Cell Phone Use While Driving: A Preventable Danger (Guest Post)

Sent to us by Brandy Anderson.

Texting drivers are twenty-three times more likely to be involved in an accident than non-texting drivers. They recognize the danger, too: forty per cent of teens admit that they have been passengers in a car and felt at risk of a crash while the driver used a cell phone in a hazardous manner. Despite the risk, nearly fifty per cent of teenagers admit to texting while driving, and estimates report that one million people chat or text while driving each day.

This bad habit has tragic consequences. In 2010 alone, almost 3100 people were killed and 416,000 more were injured in motor vehicle accidents that were caused by a distracted driver.

One study by Car and Driver found that texting while driving impaired reaction times significantly more than driving while drunk. Society as a whole is aware of the risk of drinking and driving and collectively condemns that behavior. It’s astounding that attitudes regarding cell phone use while driving are so dramatically different.

Many still consider this habit to be acceptable regardless of the risk. Some are reluctant to admit the danger and claim that they have the ability to multitask and drive. However, a study by Carnegie Mellon University shows that simply listening to someone speak while driving reduces cognitive functions by thirty-seven per cent. Regardless of one’s claimed ability to multitask, the fact is clear: Driving performance is drastically impaired by using a cell phone.

One tragic case involved a teen girl in Alaska who fatally hit a man early on Easter Sunday in 2011. The investigation found the girl to be texting while driving and continued to text “OMG, OMG” while leaving the scene of the accident. After hearing news of this story, Jim Wojciehowski, a physician’s assistant in Alaska decided to do something to prevent tragedies like this from occurring in the future. He came up with an idea for a smartphone app that would eliminate phone distraction while driving.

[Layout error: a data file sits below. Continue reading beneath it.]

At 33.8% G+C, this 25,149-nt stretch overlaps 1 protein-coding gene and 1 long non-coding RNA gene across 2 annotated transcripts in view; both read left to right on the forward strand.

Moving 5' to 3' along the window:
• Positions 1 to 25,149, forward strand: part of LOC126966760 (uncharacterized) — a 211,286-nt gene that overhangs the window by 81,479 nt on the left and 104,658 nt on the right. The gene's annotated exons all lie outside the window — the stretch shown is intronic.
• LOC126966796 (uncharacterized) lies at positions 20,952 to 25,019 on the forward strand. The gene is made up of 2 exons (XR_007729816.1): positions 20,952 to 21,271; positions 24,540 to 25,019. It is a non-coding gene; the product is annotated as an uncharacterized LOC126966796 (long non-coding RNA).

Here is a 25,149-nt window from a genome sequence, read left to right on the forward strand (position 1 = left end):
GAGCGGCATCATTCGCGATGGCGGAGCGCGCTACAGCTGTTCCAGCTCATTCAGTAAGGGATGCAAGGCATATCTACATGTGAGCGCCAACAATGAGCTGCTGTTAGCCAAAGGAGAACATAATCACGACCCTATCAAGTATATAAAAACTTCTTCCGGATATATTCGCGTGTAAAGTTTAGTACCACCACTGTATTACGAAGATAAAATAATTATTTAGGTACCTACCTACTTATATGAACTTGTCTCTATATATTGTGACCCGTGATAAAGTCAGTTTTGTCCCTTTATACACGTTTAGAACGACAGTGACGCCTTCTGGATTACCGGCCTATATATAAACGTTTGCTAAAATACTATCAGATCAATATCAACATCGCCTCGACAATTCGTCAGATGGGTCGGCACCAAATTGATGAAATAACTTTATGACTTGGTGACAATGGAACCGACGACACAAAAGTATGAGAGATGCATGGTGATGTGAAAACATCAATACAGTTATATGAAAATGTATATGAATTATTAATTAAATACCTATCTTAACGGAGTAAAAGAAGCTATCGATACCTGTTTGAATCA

He created Silent Driver, which works by blocking all incoming calls and texts when a user is moving faster than 10 mph. It also locks the phone so that the user can’t place a text or make a call while driving. The phone allows users to include three safe numbers, so if something happens while the user is moving, they can still call for help. Parents have the option to password protect the app on their teenager’s phone to ensure responsible driving, and they receive a notification if there is any attempt to disable it.

By reducing distractions from cell phones, drivers are free from the temptation to use their phones while operating a vehicle. Download Silent Driver for your phone and commit to driving safely. By focusing on the task of driving, you avoid a preventable accident and the risk of harming yourself or others.  No text or call is worth risking your own or your loved ones’ lives. 

Author Bio:
Brandy is an MBA student at the University of Colorado Denver. She enjoys topics related to environmental issues, technology, business, and social responsibility.  Click here for Brandy’s Twitter.